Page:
• churchoftheperpetuallyoutraged - Nov 4, 2013 at 12:13 PM

        Whats the steroid equivalent to Godwin’s law?

      • indaburg - Nov 4, 2013 at 12:18 PM

        You know Godwin’s Law, right? This is baseball’s version. Baseball internet comment threads will eventually bring up steroids no matter how irrelevant or irrational it is to do so.

      • indaburg - Nov 4, 2013 at 12:23 PM

        (COPO, I didn’t see your comment, I swear. Dangit, you beat me to it.)

      • pastabelly - Nov 4, 2013 at 1:35 PM

        Frustrated Yankees fans.

    • Jack Marshall - Nov 4, 2013 at 2:21 PM

      Utter jerk.

  6. rickdobrydney - Nov 4, 2013 at 11:30 AM

    Sox had a lot of guys who had near career years —– this will NOT happen again next year.

    • pastabelly - Nov 4, 2013 at 1:40 PM

      Career years from Salty and Uehara (more of a break out year from Nava). The rest of them really didn’t have career years.

    • Jack Marshall - Nov 4, 2013 at 2:24 PM

      WHAT “career years?” What they had was a bunch of players who had off-years or were injured last season and who were mostly healthy. Uehara had a career year, and Salty. Carp and Victorino were better than expected. That’s hardly a fluke team.

  7. stoutfiles - Nov 4, 2013 at 11:43 AM

    Kernan also says that RBIs is “the most important statistic”

    Yes, the RBI, which heavily relies on the people batting in front of you, is the most important statistic.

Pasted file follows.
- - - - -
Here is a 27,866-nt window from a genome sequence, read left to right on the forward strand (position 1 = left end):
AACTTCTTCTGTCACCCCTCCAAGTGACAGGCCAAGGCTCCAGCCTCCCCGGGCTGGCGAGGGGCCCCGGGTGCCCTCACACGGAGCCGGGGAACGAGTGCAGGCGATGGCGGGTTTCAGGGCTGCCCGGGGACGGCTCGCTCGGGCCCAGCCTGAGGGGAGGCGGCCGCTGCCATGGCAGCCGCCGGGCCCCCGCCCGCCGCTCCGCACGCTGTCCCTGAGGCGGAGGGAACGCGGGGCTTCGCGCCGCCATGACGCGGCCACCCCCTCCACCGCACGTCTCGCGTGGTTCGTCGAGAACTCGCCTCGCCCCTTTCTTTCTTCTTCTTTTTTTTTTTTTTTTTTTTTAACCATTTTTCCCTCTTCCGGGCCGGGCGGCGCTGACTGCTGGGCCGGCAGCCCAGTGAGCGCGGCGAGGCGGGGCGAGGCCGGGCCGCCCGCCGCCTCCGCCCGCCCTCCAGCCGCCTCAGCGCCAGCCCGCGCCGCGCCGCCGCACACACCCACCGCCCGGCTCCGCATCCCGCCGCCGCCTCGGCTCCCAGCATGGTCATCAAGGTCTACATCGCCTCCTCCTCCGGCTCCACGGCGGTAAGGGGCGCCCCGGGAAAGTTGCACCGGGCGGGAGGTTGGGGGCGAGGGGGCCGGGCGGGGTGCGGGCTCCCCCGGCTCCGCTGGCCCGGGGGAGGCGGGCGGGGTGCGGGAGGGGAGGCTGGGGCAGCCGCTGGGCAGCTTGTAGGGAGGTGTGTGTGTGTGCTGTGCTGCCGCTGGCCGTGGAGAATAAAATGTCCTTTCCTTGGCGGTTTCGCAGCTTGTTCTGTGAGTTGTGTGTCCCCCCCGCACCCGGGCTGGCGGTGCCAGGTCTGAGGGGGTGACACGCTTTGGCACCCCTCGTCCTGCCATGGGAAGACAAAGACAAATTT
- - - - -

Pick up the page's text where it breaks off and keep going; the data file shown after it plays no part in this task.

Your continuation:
• cohnjusack - Nov 4, 2013 at 12:05 PM

      Can you believe Rickey Henderson is in the hall of fame? I mean, the guy never once drove in 80 runs in a season! What a joke!

      It goes without saying that he should be replaced with Joe Carter…since RBIs are the most important stat and all.

  8. chip56 - Nov 4, 2013 at 11:49 AM

    Only stat that matters is team wins. I don’t care what approach a GM uses to get there as long as the results are wins.

    Having said that – how happy are these “forward thinkers” that they have the Red Sox to look to? If not for them the A’s would still be the poster-children for how to build a team through advanced metrics and still wouldn’t have won a round in the playoffs. Forget for a minute how incredibly lucky Boston got in terms of health this year and in their ability to find a reliable closer (despite the fact that these same forward thinkers will tell you that the closer role is overrated)

    • cohnjusack - Nov 4, 2013 at 12:19 PM

      If not for them the A’s would still be the poster-children for how to build a team through advanced metrics and still wouldn’t have won a round in the playoffs.

      The A’s lost the NLDS *6 times* by 3-2 margin, which has to be one of craziest statistical absurdities ever. It’s hardly as though they got trounced in those situations. ALso, a team that continually ranks near the bottom in payroll and makes the postseason regularly is a pretty damn fine example of how to build a team with advanced metrics if you ask me.

      • cohnjusack - Nov 4, 2013 at 12:20 PM